Check out the latest addition to our shop: a fantastic 20 foot, 4-plug extension cord.
Our good buddy Chuck rescued four of these heavy-duty extension cords just before they were chucked into a local dumpster. Apparently, during a remodel these cords were no longer useful because they weren’t long enough for the new configuration.
The only issue with our new extension cord is the plug on the end, which is a 20-amp 3 prong locking-style plug. If you squint on this picture, you’ll notice that the brown receptacles on the other end each bear a sideways “T” for their left plug, indicating they can handle a 20-amp load.
We don’t have a locking-style 20-amp receptacle anywhere, so we’ve decided to replace the 20-amp plug with a traditional 3-prong 15-amp plug. The only potential danger here is that we’re not going to change out the receptacles with 15-amp receptacles to save on cost. If you were to plug in a 20-amp tool, you would blow the breaker on any 15 amp circuit you were connected to. This isn’t really a danger for us since (a) we don’t own any 20-amp tools, (b) we’ll tell people when we loan them the cord, and (c) it doesn’t pose a significantly greater risk than the existing risk of plugging in two 10-amp tools and using them simultaneously.
This type of plug replacement is quick and easy and can be done with a simple screwdriver and a replacement plug that can be purchased from any of the big box improvement stores. Here’s the steps we followed:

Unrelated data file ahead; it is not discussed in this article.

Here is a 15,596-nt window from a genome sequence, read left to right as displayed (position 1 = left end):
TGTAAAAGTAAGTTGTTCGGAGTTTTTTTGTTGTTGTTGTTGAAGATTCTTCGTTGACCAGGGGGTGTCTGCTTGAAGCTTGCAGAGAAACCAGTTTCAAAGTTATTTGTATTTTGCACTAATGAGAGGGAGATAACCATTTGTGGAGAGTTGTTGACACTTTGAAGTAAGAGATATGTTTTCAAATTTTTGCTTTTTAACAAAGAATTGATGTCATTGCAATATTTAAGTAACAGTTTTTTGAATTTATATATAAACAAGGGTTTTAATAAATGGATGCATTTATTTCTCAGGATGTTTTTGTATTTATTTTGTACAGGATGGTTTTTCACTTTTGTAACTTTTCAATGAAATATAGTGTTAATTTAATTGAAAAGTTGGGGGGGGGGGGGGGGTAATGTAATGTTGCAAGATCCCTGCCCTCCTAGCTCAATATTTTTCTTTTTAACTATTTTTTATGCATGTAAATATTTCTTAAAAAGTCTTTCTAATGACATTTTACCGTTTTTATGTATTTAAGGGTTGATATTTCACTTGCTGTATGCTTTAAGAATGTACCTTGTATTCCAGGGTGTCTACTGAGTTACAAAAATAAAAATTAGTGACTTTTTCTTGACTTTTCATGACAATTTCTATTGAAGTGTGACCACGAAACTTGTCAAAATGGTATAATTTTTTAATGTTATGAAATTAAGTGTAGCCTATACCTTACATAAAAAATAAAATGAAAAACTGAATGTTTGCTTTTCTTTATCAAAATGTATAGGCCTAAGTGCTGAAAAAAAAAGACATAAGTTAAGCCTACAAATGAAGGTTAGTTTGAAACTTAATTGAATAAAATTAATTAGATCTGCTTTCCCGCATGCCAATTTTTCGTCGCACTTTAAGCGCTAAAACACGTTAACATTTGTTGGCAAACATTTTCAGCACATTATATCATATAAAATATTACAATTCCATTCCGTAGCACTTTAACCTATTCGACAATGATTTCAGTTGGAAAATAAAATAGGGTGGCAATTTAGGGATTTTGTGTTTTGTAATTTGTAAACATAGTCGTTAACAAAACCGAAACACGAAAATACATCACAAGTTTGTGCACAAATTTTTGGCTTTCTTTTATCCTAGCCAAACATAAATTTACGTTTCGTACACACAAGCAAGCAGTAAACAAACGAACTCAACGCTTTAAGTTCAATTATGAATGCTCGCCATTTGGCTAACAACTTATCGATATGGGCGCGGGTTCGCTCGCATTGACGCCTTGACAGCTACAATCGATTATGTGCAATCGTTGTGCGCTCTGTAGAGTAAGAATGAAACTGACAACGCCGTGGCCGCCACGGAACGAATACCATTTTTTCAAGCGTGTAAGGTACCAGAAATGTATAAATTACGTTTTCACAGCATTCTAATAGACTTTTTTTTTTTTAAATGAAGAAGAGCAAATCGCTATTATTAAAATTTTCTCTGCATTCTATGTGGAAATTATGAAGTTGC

Steps to Replace a Plug on an Extension Cord
Step 1: Remove the screws holding on the original plug end, and pull away the cover.
Step 2: Loosen the screws holding the wires and pull off the plug so that only the insulation and bare wires remain.
Step 3: Put the new plug housing on the existing wire and tighten the wires into the new terminals. Note the convention: Black wire -> Gold terminal; White wire -> Silver Terminal; Green Wire -> Green Terminal. (great tip 1shotrising).
Step 4: Pull the plug housing toward the front of the plug and tighten everything in place. You’re done!
One Additional Tip
Make sure you use a plug appropriate for the wire. In this case, we’re moving to a lower-amp plug, which is safe. You wouldn’t want to take an extension cord rated for 15-amps and put a 20-amp locking plug on it. The cord might overheat during us, posing a fire hazard.
What do you think? What’s the latest thing you’ve rescued from the dumpster?